My 6910p was specced out as follows:
NZ$2970 w/3yr warranty
CPU: Intel C2D T7500 2.2Ghz 4MB L2 Cache
OS: MS Vista Business 32/64bit
RAM: 2x1024MB DDR2-667 (2GB Total; expandable to 4GB)
Display: 14.1” WXGA 1280×800 Anti-glare 200nit
GPU: ATi X2300 w/128MB Dedicated DDR3 RAM
HDD: 100GB 7200rpm
Optical Drive: MultiBay II DVD SM DL
Battery: 6 cell Li-Ion 55WHr
Wireless: Intel Pro/Wireless 4965 a/b/g/n, Bluetooth, Infrared
Weight: 2.30kg w/6 cell and Multibay II DVD SM DL drive
2.15kg w/6 cell and weight saver
Dimensions: 330x240x33-40mm WxDxH (front-back)
Ports/slots: 3xUSB 2.0; MultiBay II; 10/100/1000 Lan; Modem; S-Video out; VGA out; Firewire; Audio in; Audio out; internal microphone; SD/MMC card reader; Smart Card Reader; Type I/II PC Card Reader; SIM card slot; Docking connector; Second battery connector.
Other: Finger print reader, Touch stick with 2 buttons, Touch pad with 2 buttons, Volume up – down, Volume mute, Presentation, Wireless, HP Info Centre touch sensitive buttons.
Included software:
MS Vista Business 32/64bit (one time option on startup, Windows Vista 32bit DVD included)
HP Application and Driver Recovery DVD 32/64bit
Intervideo DVD
Roxio DVD Creator
MS Office 07 60 Day Trial
Google Toolbar
Norton Antivirus 60 Day Update
HP ProtectTools security software
Opening it up
One of the first options you get when you start this thing up is whether to install the 32bit or 64bit version of Vista Business. Since the packaging included the 32bit version only, I decided it would be a good idea to stick with the 32bit version as well, since I was going to do a fresh install later anyway. I was very pleased to see that HP included a recovery DVD as well, meaning I didn’t need to create my own.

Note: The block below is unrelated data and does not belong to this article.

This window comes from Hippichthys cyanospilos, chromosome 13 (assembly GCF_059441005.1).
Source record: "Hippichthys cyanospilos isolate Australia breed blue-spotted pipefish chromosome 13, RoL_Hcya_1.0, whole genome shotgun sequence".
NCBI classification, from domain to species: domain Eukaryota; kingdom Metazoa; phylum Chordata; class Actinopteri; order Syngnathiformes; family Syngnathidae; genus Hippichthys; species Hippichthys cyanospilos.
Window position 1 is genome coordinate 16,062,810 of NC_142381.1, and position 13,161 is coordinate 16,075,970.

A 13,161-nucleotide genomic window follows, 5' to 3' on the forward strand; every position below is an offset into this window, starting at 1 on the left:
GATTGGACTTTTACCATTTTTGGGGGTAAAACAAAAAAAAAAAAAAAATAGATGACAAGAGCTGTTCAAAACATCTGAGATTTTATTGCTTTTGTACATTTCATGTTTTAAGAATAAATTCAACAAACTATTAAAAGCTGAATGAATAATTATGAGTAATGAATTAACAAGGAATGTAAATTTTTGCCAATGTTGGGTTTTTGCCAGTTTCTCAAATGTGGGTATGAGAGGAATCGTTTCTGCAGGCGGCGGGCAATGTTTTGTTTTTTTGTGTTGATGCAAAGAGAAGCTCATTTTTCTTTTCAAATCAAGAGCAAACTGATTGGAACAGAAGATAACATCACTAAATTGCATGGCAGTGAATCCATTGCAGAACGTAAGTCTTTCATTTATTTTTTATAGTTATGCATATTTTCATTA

After Vista had set itself up, and I could actually use the notebook, I was surprised to see Vista (and ATi Catalyst Control Centre) identify the graphics card as the ATi X1450, although this was remedied by a fresh install and downloading the ATi driver from HP.

The laptop and included DVDs and manual
Design and Build
The screen casing is a magnesium alloy, making it lighter and stronger than the cheaper 6510b. Pushing the lid results in no LCD distortion, which is a change from the nx8220. There is no noticeable flex in the chassis, unless you deliberately move either side in opposite directions, lifting one side, whilst pushing down on the other.
The look of the notebook is professional, being black on the underside, and a gun-metal like-grey around the keyboard and on the lid, whilst the LCD bezel is black.
All 6910p notebooks come with 3 WWAN antennae, and 2 WLAN antennae. Having the three WWAN antennae allows someone who didn’t purchase the laptop with the WWAN card to purchase it separately later, and install it themselves. The SIM card slot is located in the battery bay, and is clearly marked. You must take the battery out before inserting the SIM card, which prevents any possibility of it being knocked out.

Insert you SIM card here
Keyboard
Like the 6510b reviewed by Andrew, the 6910p has touch sensitive volume controls, presentation mode, wireless and HP Info Centre buttons. Thankfully these don’t make sounds, and a welcome feature is the onscreen display for the volume controls, which is nice compared to my nx8220 which lacks such a feature. Although the touch sensitive buttons look nice and attractive, I would agree with Andrew and say that I prefer the old type of rubber buttons like my nx8220.
The keyboard itself has HP’s DuraKey finish and is spill-resistant, not that I’m going to try out that feature. The keys have a different feel to my nx8220 but I’m quickly adjusting to them. The actual size of the keys appears bigger than the nx8220, although this is because of the differing angles of tapering. The keys are more rubbery than the nx8220, which I’m quickly beginning to like. The keyboard is overall nice to type on, and I don’t notice any flexing at all.
Since I’m used to HP touch pads I found this nearly identical to the nx8220. It has good speed and responsiveness and I only needed to adjust the scroll area as I felt it was a tad too large, getting in the way of scrolling. The 6910p also includes a track point, but I have not played around with that since the last time I used a track point was about 12 years ago on a real old IBM.

View of the keyboard
Input and Output Ports
The 6910p offers the standard ports that other business class notebooks of this size offer.